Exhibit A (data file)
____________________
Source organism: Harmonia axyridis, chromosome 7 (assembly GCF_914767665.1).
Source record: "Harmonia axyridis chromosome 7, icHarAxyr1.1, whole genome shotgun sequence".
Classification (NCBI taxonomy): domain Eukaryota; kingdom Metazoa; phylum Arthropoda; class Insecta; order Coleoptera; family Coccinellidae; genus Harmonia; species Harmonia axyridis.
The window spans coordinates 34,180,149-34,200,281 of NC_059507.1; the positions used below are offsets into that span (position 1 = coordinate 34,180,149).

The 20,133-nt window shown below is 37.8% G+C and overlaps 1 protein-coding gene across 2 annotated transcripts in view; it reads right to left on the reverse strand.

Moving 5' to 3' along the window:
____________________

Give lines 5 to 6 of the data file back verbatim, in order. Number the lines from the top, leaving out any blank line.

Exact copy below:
The 20,133-nt window shown below is 37.8% G+C and overlaps 1 protein-coding gene across 2 annotated transcripts in view; it reads right to left on the reverse strand.

Moving 5' to 3' along the window: